Italy's Berlusconi bids for Senate seat, smothers stations with ads


The face of former Italian Prime Minister and leader of the centre-right party Forza Italia Silvio Berlusconi (Go Italy) stands out in a series of election advertising videos at the Cadorna train station in Milan, Italy August 10, 2022. The videos with the inscriptions "Today more than ever a field choice" and "Berlusconi president" run continuously and are also accompanied by the notes of his party anthem as Italian parliamentary elections will be held on September 25, 2022. REUTERS/Emilio Parodi

ROME (Reuters) - Eighty-five-year-old former Italian Prime Minister Silvio Berlusconi said on Wednesday he will run for a Senate seat at next month's election, seeking national office again after a nine-year absence.

The billionaire media magnate, who launched a trademark advertising blitz ahead of the announcement, has led four governments since entering politics in 1994 but was temporarily banned from office following a conviction for tax fraud in 2013.

His final government collapsed two years before that, enveloped by a mounting debt crisis and scandal over Berlusconi's so-called "bunga bunga" sex parties in his villa outside Milan.

Berlusconi told state radio on Wednesday he had been urged by "masses of people" inside and outside his Forza Italia party to run at the Sept. 25 ballot, "so I think in the end I will be a candidate for the Senate, so everyone will be happy."

In his eighth national election campaign, Berlusconi is once again relying on the kind of full-throttled advertising campaign that has helped propel him to victory before.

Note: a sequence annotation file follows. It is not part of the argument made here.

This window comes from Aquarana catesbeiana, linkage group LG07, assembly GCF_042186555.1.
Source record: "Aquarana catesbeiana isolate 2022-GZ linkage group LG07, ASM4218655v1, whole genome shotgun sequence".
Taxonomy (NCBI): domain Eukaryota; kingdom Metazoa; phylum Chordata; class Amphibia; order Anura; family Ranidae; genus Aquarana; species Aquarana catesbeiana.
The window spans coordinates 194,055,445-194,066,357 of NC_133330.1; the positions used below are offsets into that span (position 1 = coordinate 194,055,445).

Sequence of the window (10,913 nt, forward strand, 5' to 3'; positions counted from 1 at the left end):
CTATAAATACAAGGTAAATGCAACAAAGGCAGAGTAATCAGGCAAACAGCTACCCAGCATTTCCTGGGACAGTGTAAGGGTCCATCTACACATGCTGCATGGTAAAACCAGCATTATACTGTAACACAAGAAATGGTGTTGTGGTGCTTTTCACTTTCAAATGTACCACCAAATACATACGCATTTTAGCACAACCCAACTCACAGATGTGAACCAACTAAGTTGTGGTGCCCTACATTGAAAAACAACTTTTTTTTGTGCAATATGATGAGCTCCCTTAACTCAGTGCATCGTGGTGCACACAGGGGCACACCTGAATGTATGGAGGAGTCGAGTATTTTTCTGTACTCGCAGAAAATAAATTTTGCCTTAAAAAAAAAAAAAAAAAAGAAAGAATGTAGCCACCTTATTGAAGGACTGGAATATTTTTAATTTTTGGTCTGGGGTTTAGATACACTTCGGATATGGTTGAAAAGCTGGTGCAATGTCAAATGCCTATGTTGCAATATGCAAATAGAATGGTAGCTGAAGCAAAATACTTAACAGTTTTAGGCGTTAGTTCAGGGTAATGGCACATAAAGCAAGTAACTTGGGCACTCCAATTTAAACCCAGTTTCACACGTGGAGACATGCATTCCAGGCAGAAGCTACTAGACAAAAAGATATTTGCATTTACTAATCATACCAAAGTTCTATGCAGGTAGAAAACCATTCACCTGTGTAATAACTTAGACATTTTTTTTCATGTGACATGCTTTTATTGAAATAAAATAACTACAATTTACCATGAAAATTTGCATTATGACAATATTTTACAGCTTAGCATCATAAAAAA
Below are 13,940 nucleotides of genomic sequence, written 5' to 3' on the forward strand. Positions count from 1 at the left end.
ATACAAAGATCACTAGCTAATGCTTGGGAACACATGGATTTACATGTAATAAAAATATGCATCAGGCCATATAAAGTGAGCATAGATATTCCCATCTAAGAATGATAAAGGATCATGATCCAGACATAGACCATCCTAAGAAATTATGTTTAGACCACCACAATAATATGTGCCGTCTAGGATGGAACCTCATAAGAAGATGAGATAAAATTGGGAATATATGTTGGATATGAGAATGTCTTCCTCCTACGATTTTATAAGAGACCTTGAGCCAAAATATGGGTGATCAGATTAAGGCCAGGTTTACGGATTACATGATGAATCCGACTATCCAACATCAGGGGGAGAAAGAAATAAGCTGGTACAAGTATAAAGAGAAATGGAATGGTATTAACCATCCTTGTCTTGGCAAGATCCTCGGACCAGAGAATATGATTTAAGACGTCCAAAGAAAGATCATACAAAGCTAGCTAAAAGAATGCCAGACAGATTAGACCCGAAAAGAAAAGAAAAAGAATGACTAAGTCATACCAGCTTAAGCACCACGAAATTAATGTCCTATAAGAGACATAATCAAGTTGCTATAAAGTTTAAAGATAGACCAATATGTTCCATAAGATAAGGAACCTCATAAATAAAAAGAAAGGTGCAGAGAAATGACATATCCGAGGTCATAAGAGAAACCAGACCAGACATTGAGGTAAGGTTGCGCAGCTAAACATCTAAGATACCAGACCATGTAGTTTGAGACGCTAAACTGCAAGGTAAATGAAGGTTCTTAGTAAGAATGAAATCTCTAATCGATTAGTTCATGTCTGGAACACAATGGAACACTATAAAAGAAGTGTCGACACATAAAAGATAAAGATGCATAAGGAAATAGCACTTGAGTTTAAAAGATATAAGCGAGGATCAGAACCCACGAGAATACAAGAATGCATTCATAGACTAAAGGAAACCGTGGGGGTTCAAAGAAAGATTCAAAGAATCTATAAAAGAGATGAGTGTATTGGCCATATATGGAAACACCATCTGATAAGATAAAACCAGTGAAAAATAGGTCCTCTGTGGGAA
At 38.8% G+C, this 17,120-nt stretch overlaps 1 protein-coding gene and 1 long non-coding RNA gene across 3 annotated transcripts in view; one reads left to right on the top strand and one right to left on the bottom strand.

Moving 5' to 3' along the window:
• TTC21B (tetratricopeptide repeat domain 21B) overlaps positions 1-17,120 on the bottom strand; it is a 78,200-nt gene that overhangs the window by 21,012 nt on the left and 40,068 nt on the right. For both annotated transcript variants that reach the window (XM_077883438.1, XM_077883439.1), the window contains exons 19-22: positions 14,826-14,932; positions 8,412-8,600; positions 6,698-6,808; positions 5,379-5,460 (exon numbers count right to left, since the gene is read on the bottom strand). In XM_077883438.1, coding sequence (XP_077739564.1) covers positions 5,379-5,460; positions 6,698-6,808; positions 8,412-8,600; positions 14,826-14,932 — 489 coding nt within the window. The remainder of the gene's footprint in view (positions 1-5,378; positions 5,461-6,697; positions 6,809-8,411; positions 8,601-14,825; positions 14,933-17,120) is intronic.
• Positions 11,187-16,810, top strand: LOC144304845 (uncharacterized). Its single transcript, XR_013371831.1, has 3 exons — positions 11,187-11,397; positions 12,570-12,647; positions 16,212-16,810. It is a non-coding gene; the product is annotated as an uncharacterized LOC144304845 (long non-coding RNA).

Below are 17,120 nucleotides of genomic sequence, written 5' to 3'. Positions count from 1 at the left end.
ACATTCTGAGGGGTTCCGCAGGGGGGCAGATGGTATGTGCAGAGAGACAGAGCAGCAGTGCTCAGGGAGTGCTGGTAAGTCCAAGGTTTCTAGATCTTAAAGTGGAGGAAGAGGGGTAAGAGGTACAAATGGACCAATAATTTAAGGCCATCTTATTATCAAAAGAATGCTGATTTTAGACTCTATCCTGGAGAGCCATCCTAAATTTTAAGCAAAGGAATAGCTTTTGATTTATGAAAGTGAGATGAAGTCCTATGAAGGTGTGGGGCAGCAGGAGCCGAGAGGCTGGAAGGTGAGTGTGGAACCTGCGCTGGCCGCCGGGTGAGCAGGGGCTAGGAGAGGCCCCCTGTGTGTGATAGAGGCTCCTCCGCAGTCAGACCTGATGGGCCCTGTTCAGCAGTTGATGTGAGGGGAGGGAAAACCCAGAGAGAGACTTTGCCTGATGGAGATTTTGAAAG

Large screens in railway and underground stations around the country feature photos of a youthful-looking Berlusconi alongside the slogan "oggi piu che mai, una scelta di campo" -- roughly translated as "now more than ever, pick a side".

Forza Italia is considered the moderate arm of a conservative alliance dominated by two right-wing parties: Giorgia Meloni's Brothers of Italy, which leads in opinion polls, and Matteo Salvini's League.

With its centrist and leftist opponents badly divided, the bloc looks on track to win a clear majority at the election, which was triggered when Mario Draghi's broad "national unity" government collapsed last month.

Berlusconi's legal problems are not behind him. He is currently on trial on charges of bribing witnesses in a previous case, in which he was acquitted in 2014 of paying for sex with an underage prostitute.

Berlusconi denies all wrongdoing.

(Editing by Deepa Babington)

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